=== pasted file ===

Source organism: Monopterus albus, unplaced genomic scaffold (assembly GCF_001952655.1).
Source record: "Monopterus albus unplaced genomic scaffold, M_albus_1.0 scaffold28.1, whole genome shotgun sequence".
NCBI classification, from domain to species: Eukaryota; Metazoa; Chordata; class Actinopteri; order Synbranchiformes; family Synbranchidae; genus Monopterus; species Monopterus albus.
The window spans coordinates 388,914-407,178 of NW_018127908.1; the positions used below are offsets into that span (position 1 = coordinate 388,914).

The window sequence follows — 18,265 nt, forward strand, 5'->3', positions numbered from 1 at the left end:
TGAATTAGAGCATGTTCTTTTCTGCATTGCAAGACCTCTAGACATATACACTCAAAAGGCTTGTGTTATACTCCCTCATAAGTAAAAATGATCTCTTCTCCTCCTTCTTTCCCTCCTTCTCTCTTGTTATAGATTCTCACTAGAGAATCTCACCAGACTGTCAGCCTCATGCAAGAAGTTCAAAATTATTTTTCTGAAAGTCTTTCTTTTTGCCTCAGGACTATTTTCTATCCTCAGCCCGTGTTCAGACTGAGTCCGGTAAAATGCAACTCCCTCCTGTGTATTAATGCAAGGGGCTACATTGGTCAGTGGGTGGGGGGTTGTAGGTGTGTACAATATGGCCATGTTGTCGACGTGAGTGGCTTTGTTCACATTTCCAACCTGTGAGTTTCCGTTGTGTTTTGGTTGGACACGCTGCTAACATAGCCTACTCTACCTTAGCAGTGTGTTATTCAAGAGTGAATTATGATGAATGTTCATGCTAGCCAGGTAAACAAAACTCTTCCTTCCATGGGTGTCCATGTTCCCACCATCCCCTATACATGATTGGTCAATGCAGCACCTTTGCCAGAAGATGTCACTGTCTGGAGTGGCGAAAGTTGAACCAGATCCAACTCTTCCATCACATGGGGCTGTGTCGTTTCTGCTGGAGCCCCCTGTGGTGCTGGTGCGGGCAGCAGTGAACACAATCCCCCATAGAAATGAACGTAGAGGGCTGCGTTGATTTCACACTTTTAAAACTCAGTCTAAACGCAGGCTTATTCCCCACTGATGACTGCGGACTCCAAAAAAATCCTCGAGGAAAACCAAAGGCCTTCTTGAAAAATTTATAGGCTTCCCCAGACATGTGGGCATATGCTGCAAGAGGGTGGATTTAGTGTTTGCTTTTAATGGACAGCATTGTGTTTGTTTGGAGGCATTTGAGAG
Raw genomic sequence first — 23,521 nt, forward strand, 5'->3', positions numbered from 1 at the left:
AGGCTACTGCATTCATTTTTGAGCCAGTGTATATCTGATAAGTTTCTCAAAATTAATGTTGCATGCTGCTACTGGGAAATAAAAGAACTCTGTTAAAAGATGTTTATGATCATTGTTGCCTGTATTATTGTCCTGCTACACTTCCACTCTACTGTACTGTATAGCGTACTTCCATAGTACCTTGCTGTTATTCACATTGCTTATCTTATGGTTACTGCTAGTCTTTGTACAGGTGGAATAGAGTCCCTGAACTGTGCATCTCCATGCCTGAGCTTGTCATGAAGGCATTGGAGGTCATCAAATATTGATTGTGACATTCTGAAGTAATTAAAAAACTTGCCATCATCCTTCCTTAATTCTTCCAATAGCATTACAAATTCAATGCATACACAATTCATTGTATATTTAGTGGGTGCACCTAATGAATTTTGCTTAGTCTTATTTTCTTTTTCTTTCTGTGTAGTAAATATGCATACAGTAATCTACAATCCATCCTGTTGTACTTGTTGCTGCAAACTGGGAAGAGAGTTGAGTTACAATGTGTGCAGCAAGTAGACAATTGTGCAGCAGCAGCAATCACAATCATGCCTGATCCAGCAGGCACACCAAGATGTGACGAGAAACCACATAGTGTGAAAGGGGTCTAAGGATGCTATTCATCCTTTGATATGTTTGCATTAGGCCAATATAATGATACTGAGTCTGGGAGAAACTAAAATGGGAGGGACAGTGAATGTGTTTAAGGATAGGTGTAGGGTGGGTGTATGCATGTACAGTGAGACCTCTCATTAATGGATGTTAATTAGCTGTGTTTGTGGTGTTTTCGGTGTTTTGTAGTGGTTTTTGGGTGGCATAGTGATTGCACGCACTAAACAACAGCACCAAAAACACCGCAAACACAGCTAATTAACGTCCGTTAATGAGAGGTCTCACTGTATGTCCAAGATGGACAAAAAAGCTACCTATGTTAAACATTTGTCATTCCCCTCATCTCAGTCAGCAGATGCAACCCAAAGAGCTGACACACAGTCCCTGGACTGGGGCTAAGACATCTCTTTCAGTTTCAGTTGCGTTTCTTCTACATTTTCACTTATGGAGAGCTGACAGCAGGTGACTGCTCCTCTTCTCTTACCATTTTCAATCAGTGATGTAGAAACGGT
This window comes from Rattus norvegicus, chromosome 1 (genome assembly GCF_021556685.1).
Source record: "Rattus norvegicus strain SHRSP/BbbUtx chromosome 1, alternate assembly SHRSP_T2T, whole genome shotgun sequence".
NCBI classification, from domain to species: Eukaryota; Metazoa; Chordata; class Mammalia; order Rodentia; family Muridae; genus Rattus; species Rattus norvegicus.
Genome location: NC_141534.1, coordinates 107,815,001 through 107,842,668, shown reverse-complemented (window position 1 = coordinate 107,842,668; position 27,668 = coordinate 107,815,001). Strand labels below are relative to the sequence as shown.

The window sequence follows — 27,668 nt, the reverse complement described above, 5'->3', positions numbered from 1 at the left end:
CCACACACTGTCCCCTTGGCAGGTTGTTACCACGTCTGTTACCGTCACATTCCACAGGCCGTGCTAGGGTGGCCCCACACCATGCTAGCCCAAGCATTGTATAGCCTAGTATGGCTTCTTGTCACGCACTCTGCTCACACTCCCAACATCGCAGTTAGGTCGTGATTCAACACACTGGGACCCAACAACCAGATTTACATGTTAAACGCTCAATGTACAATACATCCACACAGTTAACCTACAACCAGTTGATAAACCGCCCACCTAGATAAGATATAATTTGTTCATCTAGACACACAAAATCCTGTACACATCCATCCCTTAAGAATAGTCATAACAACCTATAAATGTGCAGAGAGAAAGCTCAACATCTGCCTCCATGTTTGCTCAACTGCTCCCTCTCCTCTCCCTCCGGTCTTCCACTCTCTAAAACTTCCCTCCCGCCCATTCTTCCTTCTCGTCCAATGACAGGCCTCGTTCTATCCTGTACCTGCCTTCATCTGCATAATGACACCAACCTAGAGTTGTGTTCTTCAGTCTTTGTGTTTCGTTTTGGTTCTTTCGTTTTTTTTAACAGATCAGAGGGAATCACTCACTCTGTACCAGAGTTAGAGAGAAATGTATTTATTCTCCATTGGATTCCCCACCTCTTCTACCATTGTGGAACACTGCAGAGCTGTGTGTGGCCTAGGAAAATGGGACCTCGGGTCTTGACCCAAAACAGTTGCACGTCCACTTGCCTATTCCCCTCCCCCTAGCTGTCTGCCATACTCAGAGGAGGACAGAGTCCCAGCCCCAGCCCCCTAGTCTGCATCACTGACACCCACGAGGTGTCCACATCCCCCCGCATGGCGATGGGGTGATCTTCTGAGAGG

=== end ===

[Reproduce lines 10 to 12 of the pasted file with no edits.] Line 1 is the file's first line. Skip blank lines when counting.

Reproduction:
Source record: "Rattus norvegicus strain SHRSP/BbbUtx chromosome 1, alternate assembly SHRSP_T2T, whole genome shotgun sequence".
NCBI classification, from domain to species: Eukaryota; Metazoa; Chordata; class Mammalia; order Rodentia; family Muridae; genus Rattus; species Rattus norvegicus.
Genome location: NC_141534.1, coordinates 107,815,001 through 107,842,668, shown reverse-complemented (window position 1 = coordinate 107,842,668; position 27,668 = coordinate 107,815,001). Strand labels below are relative to the sequence as shown.